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Rosacea Review - Newsletter of the National Rosacea Society

Studies Focus on Angiogenesis' Role

Results of two recent studies provide new understanding of how and when angiogenesis -- the formation of new blood vessels -- may contribute both to the initial development of rosacea and its persistent presence. In a study of skin samples with and without rosacea, taken from biopsies and evaluated under a microscope, Dr. Amal Gomaa and colleagues at Boston University found evidence of angiogenesis in both the blood and lymphatic circulatory systems in skin with rosacea lesions.1

While the development of visible blood vessels, called telangiectasia, has long been recognized in rosacea, evidence of lymphatic vessel growth has not been previously reported, the researchers said. They also noted that study results suggested lymphatic involvement occurs at the beginning of the disease rather than later in its development. The lymphatic circulatory system consists of vessels that carry a clear liquid that bathes the tissues of the body and may fight infection.

"Our study may highlight new players in the pathogenesis of rosacea," the researchers said. They pointed out that the lymphatic angiogenesis was not expected as no patient had facial swelling, but that the findings support the long-held belief that the lymphatic system is involved in inflammation. The researchers also noted that increased expression of vascular endothelial growth factor (VEGF), which plays a role in angiogenesis, was found only in rosacea-affected skin samples. Interestingly, the study found no difference in VEGF levels between subtype 1 (erythematotelangiectatic) rosacea, characterized by facial redness, and subtype 2 (papulopustular) rosacea, characterized by bumps and pimples, which suggests that telangiectasia may be present in each.

In another study of affected and unaffected skin taken from biopsies and evaluated under a microscope, Dr. Kyriaki Aroni and colleagues of the University of Athens studied the potential role of angiogenesis and mast cells in rosacea. 2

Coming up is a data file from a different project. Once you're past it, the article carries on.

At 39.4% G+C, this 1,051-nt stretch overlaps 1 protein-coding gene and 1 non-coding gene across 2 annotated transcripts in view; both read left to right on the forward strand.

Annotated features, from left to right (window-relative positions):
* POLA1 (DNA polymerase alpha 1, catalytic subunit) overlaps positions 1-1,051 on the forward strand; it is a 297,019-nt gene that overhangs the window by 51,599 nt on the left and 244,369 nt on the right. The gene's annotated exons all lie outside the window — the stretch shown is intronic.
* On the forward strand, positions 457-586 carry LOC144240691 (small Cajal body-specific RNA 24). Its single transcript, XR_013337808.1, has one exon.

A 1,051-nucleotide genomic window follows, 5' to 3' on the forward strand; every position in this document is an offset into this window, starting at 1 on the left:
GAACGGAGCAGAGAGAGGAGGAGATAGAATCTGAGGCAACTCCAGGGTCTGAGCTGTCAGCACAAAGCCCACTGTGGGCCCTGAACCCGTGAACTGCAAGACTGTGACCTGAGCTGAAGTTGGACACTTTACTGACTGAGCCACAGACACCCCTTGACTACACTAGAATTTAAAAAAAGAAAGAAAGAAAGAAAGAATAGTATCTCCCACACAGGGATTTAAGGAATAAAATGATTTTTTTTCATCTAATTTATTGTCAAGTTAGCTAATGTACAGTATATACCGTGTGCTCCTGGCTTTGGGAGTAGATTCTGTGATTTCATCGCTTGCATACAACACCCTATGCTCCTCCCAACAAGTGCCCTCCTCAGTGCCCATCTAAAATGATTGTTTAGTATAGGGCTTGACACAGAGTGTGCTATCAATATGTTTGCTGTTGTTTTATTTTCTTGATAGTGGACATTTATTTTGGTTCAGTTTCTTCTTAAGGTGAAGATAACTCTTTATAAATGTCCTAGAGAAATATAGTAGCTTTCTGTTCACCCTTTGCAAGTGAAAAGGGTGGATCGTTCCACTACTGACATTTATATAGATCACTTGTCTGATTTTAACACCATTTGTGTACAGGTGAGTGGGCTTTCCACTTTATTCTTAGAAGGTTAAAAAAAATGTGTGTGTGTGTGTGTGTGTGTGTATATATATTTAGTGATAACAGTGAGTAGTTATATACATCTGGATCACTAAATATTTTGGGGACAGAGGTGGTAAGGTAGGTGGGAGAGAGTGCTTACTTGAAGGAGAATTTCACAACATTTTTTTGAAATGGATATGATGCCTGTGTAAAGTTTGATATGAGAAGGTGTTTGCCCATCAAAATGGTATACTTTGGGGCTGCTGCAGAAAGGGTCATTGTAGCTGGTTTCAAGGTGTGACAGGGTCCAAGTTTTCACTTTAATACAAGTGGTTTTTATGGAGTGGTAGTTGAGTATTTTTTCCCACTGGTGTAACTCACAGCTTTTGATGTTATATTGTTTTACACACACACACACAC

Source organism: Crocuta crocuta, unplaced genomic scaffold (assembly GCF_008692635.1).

"It seems increasingly possible that rosacea pathology is a multifactorial process, which opens up areas of research with regard to potential links between different contributing factors," the researchers said. Mast cells, connective tissue cells that release chemical substances in response to injury or allergic reaction, are known to augment inflammatory processes and occur in increased numbers in conditions associated with angiogenesis.

In their study of 69 rosacea patients, the researchers found that the number of mast cells was significantly higher in skin with rosacea, especially later in the disease, suggesting that the cells may be involved in the longer duration of rosacea. They pointed out that rhinophyma (enlargement of the nose), usually a later manifestation of rosacea, is also characterized by increased numbers of mast cells.

Associated References

  1. Gomaa AHA, Yaar M, Eyada MMK, Bhawan J. Lymphangiogenesis and angiogenesis in non-phymatous rosacea. Journal of Cutaneous Pathology. 2007;34:748-753.

     

  2. Aroni K, Tsagroni E, Kavantzas N, Patsouris E, Ioannidis E. A study of the pathogenesis of rosacea: how angiogenesis and mast cells may participate in a complex multifactorial process. Archives of Dermatological Research. 2008;300:125-131.

     

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The National Rosacea Society is a 501(c)(3) nonprofit organization whose mission is to improve the lives of people with rosacea by raising awareness, providing public health information and supporting medical research on this widespread but little-known disorder. The information the Society provides should not be considered medical advice, nor is it intended to replace

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